The Gospel Music Ministry is different. When one is in the ministry of Gospel Music, their primary focus is the salvation and uplifting of souls. Many artists, major or independent, when they step on stage their goal is to minister God’s music to the waiting audience or congregation. The ministry is not focused on money, although money is needed to survive, the ministering of music is essential to their mission in life. I would venture to say that most Gospel Artists make an attempt to minister Gods music every time they are offered an opportunity. However sometimes personal ambition and arrogance gets in the way. The Gospel Music Industry and Ministry can walk together if the artist desires it to be so. When you are sold out for God your integrity means more to you than money. You thrive off of ministry and you let the ministry drive your business and not vice versa. I hear some of you saying now, I would prefer ministry over industry well let me tell you that without an Industry you and I would not be exposed to the ministries of most of our wonderful Gospel Artists.

Networking at Music Industry Conferences, Trade Shows and Events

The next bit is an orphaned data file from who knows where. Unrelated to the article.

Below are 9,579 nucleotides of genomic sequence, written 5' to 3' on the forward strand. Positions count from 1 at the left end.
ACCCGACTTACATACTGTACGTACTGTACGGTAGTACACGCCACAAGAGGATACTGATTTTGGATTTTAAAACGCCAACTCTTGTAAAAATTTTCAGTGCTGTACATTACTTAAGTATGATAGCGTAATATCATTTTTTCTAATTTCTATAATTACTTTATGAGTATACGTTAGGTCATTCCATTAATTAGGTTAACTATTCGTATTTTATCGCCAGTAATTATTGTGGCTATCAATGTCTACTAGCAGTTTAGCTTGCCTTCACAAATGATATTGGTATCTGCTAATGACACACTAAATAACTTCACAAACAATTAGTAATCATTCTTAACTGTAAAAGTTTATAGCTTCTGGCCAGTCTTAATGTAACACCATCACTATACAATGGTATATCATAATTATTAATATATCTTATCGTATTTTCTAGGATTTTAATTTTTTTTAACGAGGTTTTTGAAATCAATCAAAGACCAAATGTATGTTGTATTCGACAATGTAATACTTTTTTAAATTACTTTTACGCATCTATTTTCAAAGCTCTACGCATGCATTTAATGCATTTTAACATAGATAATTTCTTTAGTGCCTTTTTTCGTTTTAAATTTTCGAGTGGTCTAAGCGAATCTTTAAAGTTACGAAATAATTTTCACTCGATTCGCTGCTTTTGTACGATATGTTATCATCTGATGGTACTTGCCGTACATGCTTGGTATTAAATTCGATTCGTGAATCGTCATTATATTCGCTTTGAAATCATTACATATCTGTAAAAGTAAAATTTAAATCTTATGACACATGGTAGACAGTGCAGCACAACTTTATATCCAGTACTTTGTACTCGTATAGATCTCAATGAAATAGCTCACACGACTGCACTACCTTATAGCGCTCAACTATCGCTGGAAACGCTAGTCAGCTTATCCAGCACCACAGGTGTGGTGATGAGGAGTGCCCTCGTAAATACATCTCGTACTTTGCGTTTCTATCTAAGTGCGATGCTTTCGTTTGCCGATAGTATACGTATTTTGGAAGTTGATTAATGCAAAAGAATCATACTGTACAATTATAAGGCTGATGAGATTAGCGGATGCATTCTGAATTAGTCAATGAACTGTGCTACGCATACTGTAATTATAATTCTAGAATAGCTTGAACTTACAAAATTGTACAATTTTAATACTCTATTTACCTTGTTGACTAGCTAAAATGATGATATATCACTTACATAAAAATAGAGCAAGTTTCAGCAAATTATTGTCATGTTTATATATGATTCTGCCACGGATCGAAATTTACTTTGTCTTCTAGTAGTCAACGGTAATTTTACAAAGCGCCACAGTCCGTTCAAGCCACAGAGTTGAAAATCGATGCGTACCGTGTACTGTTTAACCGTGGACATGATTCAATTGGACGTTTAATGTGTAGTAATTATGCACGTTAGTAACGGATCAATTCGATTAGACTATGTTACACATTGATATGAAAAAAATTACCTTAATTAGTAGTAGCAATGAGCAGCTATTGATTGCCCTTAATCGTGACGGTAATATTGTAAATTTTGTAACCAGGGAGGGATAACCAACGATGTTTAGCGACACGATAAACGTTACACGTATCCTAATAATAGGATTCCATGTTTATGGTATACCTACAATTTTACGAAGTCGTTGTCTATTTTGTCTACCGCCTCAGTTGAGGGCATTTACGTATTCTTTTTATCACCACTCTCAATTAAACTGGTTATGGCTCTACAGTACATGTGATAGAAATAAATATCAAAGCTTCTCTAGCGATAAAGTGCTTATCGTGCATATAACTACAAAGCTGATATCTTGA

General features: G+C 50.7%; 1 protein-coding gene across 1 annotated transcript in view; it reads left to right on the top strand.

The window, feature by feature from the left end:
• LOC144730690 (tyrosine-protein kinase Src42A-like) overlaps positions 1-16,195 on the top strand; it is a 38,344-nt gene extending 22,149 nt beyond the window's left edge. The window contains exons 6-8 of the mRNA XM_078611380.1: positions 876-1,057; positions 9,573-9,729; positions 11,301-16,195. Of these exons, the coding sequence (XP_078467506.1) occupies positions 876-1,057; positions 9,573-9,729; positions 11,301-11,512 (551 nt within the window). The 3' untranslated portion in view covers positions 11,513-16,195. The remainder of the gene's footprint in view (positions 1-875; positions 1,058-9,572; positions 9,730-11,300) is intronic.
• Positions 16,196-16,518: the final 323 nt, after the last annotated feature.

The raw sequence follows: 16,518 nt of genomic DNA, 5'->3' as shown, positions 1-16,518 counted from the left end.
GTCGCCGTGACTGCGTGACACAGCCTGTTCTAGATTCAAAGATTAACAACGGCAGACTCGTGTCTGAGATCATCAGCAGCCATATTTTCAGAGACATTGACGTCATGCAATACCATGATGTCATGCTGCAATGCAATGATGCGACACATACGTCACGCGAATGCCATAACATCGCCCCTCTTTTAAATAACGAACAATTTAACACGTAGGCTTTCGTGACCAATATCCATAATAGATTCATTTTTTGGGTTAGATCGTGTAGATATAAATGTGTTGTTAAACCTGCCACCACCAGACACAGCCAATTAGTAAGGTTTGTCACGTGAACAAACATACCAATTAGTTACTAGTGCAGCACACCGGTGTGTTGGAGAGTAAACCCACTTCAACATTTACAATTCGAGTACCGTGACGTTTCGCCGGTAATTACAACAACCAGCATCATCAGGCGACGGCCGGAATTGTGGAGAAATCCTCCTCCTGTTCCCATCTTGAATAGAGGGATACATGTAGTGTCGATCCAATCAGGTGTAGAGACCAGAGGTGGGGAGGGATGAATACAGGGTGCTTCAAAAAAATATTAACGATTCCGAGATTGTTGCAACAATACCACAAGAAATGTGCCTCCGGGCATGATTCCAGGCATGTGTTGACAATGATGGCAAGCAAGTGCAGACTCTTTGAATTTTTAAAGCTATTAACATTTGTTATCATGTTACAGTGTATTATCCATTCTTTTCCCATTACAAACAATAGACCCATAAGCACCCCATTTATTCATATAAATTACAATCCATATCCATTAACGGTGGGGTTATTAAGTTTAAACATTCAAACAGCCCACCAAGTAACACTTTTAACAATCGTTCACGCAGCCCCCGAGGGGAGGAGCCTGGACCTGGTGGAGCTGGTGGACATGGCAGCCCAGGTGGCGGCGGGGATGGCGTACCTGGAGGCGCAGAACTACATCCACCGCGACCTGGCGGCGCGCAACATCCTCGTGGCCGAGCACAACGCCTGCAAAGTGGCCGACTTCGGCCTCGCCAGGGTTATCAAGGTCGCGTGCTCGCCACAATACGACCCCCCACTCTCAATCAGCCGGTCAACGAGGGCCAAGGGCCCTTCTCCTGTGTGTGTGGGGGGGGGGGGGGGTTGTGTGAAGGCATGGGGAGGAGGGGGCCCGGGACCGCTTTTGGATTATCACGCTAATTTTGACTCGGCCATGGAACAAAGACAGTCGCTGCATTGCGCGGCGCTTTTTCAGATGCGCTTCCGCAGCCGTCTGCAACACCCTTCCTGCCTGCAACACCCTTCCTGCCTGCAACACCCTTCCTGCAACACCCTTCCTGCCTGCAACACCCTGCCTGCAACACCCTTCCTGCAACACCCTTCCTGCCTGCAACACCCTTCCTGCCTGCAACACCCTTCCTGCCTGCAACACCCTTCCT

Just as in all industries, every year a number of trade shows take place where you can gain information on the music business, meet companies and people that will help you make your music career more successful.

Music business trade shows usually have a conference attached, where you can hear the latest requirements from A & R executives from both the independent and major record labels. The conference will also include seminars from leading industry figures talking about the latest trends in the music industry.

The seminars will give you invaluable business intelligence from within the music industry and will give you an edge when it comes to trying to sell your music. You will know who wants what and why, and you will have more success in the music industry because you are focused on the facts of what the industry wants from you, rather than hoping someone will ‘discover’ you.

Recent topics at PopKomm, the leading music conference in Berlin, Germany for example related to getting your music sold independently online, getting filmmakers to use your music in their films, and selling music through mobile phones direct to the consumer.

All these ways of making money from your music are now available to independent musicians like you, thanks to the power of the internet, and you don’t have to be a big multinational company any longer to do any of these things. Some of these ideas are explored in more detail in the chapter of this book covering independent distribution.